Lynch’s holdout opens door for Seahawks' Michael, Turbin
He was fast. Blazing fast, especially in the open field, with an element of power in the way he ran at Texas A&M.
And then it never showed during the Seahawks' Super Bowl run. Michael was rarely more than a spectator on Sundays as he struggled making the transition from the college game to the pros.
“He's got great speed and quickness, but he's had to learn to be patient and the discipline it takes to play in this offense and in this league. Not doing things almost right, doing things right,” Seattle running backs coach Sherman Smith said. “I think that's the thing he's learning now. Patience and discipline and doing stuff the right way.”
With Marshawn Lynch holding out from Seahawks training camp, the opportunity is there for Michael and third-year back Robert Turbin to prove they can be more than capable backups to one of the top runners in football.
The duo was already going to receive the bulk of the workload during the preseason, trying to keep Lynch rested and ready for the start of the regular season.
But with Lynch unhappy about his contract and absent from camp, Turbin and Michael are now taking on even more of the load.
“I think it's a benefit for the team too to see these guys doing it and get more confidence in them knowing that if Marshawn were hurt they could go in and play,” Smith said. “I think it helps the reps and helps the team's confidence also.”
Seattle has a pretty good idea what Turbin can provide. He's shown to be a capable spot backup for Lynch the past two seasons when given a chance.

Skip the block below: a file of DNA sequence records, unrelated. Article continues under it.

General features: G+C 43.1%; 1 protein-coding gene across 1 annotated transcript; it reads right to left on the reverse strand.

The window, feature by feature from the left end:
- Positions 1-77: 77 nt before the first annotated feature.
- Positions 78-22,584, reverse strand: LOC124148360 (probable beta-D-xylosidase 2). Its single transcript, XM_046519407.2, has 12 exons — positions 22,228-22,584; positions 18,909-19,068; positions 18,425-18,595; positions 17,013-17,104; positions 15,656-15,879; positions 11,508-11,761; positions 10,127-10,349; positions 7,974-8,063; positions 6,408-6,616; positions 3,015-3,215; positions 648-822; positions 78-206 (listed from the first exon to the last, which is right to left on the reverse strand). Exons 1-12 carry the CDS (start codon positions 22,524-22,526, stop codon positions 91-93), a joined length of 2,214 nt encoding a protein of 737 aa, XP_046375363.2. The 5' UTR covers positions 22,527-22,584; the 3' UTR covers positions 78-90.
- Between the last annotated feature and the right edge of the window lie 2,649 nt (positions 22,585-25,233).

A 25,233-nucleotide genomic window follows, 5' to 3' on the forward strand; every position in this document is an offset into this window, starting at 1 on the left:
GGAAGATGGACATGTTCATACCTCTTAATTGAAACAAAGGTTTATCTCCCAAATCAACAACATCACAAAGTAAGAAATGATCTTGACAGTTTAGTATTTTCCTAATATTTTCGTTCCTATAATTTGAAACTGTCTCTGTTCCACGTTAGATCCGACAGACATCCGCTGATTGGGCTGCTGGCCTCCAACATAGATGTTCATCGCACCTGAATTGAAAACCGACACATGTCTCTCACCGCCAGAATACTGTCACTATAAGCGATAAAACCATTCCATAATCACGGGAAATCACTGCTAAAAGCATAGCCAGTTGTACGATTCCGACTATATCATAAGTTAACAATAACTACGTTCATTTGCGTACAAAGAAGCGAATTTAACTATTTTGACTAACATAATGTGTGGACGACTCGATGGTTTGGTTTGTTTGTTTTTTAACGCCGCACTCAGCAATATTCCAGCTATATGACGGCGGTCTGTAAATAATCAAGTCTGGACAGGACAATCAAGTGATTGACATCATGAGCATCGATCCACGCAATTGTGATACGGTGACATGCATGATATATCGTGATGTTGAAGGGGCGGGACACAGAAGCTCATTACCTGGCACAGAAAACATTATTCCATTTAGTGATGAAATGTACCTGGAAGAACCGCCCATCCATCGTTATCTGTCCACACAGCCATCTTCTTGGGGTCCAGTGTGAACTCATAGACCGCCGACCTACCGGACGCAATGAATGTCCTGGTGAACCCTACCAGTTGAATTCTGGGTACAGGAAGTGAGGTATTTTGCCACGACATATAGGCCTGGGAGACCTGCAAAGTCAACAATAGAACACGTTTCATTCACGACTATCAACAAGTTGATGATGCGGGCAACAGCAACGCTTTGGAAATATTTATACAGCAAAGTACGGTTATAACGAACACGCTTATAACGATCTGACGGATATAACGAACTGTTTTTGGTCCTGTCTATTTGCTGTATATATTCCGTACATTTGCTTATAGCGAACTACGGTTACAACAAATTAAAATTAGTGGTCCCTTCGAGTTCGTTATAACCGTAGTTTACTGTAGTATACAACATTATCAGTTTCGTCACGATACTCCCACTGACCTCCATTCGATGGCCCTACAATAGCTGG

Turbin has size similar to Lynch, but the question would be his ability to carry the ball every down. Only once in his career has Turbin had more than 11 carries in a game.
Turbin is healthier now than at almost any other point last season. He played through a bothersome knee that required minor surgery in the offseason.
“For one, I'm healthy this year. So that's definitely a plus. I just think understanding the game and defense and scheme and understanding what we're trying to do as an offense and our philosophy and what we want to do,” Turbin said.
“It's definitely helped watching other backs and watching Marshawn and studying film and how other teams run similar offense that we do and getting better from that.”
Michael is the unknown, which only percolates the interest from Seattle's fans. Sports talk radio spent much of the offseason debating what Michael could bring to Seattle's offense after he was active for only four games last season and got a total of 18 carries.
Since the Super Bowl, Michael has shown he's taking the game more serious than in his rookie season. Simple things such as taking proper notes and watching the right amount of film have become part of his routine.
Head coach Pete Carroll has raved about Michael's transformation since the first offseason workouts when he was getting the bulk of the reps while Lynch was absent from the voluntary sessions.
“It's different from the collegiate level. They expect you to get it and get it right away here. They drafted you for a reason and you've got to come in and prove yourself,” Michael said. “What you did in college doesn't matter when you come on this level, everybody is good. You've just got to get better. You have to stick out more than the next person.”
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